Forum for Science, Industry and Business

Sponsored by:     3M 
Search our Site:

 

Transporting Juvenile Salmon Hinders Adult Migration

09.12.2008
Scientists have discovered that management efforts intended to assist migrations of salmon and steelhead trout can have unintended consequences for fish populations. Juveniles that are transported downstream on boats can lose the ability to migrate back to their breeding grounds, reducing their survivorship and altering adaptations in the wild.

Transportation programs have been in place for over three decades to improve the survival of fish that hatch in rivers but migrate downstream to the ocean, where they live most of their adult lives. Adults then swim back up the river to mate, lay eggs and finally die in the same area where they were born. These fish can travel hundreds of miles and make dramatic ascensions up waterfalls and past dams.

When dams block rivers, however, the migrating fish – especially juveniles – can have a tough time traveling between their spawning grounds and the open ocean.

“Juveniles trying to get back to sea usually go over the spillways or past the dam’s turbines,” says Matthew Keefer, a biologist at the University of Idaho and the lead author on the study, which appears in the November issue of Ecological Applications.

Going past a dam’s turbines, however, can kill many young fish. In response, management efforts help salmon and steelhead trout avoid dams altogether by transporting juveniles past dams toward the ocean on river-faring barges.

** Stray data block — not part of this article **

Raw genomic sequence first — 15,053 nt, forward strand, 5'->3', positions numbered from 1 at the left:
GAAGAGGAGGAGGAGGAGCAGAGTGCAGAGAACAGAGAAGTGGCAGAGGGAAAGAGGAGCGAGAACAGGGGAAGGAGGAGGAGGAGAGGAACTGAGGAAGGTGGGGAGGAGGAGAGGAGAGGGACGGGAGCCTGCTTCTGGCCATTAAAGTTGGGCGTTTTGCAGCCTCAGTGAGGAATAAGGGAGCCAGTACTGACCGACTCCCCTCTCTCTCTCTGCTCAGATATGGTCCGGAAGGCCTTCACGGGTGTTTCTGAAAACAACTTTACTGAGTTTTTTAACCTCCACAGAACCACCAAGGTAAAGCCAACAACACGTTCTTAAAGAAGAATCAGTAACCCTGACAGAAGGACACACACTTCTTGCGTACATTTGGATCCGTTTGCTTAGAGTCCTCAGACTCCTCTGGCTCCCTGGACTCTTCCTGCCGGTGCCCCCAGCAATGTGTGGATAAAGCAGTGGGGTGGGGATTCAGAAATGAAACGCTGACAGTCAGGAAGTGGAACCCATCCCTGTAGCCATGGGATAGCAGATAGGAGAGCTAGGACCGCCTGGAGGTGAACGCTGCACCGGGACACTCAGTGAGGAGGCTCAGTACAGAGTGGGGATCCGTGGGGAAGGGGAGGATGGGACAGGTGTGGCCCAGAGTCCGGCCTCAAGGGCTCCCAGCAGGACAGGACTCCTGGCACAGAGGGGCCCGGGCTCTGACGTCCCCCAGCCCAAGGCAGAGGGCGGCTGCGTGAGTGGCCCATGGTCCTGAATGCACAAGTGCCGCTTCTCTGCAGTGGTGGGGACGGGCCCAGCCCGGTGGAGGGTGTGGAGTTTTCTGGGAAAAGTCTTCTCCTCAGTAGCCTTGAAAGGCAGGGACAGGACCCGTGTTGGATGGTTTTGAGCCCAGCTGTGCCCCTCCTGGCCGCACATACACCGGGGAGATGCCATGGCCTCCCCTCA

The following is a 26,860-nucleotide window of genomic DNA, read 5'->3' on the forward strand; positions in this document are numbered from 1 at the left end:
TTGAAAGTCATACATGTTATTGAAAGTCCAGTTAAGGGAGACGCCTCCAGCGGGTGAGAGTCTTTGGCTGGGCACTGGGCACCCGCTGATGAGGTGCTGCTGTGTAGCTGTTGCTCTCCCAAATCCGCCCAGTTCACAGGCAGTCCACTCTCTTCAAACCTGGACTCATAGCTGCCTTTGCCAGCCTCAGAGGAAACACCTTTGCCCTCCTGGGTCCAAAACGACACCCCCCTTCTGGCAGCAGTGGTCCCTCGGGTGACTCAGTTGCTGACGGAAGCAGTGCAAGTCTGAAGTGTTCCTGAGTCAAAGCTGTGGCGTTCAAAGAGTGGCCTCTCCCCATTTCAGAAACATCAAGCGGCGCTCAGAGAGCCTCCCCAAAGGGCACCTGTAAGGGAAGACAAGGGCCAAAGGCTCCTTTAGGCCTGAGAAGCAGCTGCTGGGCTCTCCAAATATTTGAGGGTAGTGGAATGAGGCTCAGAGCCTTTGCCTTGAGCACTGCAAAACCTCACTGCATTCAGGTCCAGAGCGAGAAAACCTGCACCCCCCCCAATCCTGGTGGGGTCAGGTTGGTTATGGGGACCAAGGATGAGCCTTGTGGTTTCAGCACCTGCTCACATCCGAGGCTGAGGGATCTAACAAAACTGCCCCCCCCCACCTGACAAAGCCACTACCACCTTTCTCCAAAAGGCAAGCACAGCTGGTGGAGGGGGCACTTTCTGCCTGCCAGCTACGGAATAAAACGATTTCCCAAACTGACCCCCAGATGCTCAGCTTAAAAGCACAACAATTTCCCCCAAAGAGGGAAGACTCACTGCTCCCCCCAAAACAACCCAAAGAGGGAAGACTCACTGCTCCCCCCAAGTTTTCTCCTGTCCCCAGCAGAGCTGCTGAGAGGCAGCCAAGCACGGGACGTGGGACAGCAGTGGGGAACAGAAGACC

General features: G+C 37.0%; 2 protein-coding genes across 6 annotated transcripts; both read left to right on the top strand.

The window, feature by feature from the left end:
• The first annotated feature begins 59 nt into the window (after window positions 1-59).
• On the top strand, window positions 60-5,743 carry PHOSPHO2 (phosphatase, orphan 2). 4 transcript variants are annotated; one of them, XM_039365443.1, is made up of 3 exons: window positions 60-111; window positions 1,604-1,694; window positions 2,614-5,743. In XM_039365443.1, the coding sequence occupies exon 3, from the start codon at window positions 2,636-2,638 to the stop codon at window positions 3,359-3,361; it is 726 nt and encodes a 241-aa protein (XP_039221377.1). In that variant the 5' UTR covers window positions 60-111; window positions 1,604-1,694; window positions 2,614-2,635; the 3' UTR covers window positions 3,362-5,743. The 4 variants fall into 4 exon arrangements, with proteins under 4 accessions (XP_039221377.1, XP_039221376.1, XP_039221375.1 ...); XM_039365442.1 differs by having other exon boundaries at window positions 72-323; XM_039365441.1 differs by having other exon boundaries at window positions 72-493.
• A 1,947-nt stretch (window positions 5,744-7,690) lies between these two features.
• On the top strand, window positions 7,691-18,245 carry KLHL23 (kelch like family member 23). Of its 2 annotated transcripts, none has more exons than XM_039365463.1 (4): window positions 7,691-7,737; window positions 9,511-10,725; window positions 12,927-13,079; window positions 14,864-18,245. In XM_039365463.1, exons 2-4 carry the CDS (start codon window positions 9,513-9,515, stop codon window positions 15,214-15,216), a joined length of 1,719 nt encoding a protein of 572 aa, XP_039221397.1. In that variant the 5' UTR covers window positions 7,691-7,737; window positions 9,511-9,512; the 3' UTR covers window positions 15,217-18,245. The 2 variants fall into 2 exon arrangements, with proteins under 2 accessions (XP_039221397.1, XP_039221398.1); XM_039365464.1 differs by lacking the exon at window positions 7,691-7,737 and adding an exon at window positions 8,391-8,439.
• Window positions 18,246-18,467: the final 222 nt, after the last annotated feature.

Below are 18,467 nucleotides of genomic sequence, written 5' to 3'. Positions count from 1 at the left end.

But Keefer has found that this free ferry ride can create problems when the juveniles grow up. He and his colleagues Christopher Caudill, Christopher Peery and Steven Lee at the University of Idaho tracked the movement patterns of adult salmon and steelhead trout along the Columbia and Snake rivers in Washington and Oregon. They found that, when compared to fish that migrated naturally, transported juveniles had lower survivorship as adults and were less likely to find their way home.

“Adult fish usually move steadily upstream toward their spawning grounds, but some will instead move back downstream over dams,” says Keefer. This phenomenon, called fallback by fisheries managers, occurs more often in adults that were barged out as juveniles than in those that migrated naturally.

“It’s not clear if they’re just running out of steam swimming up the river or if they get disoriented and move back downstream in search of cues from their home river,” Keefer says.

The scientists believe that being carried on a barge prevents young fish from learning about important environmental signals during a formative time of their juvenile lives. A barge can take them the same distance in two to three days that would normally take them several weeks, Keefer explains. Traveling great distances by boat – in this study, at least 215 miles – appears to garble the natural cues these fish use to find their way home.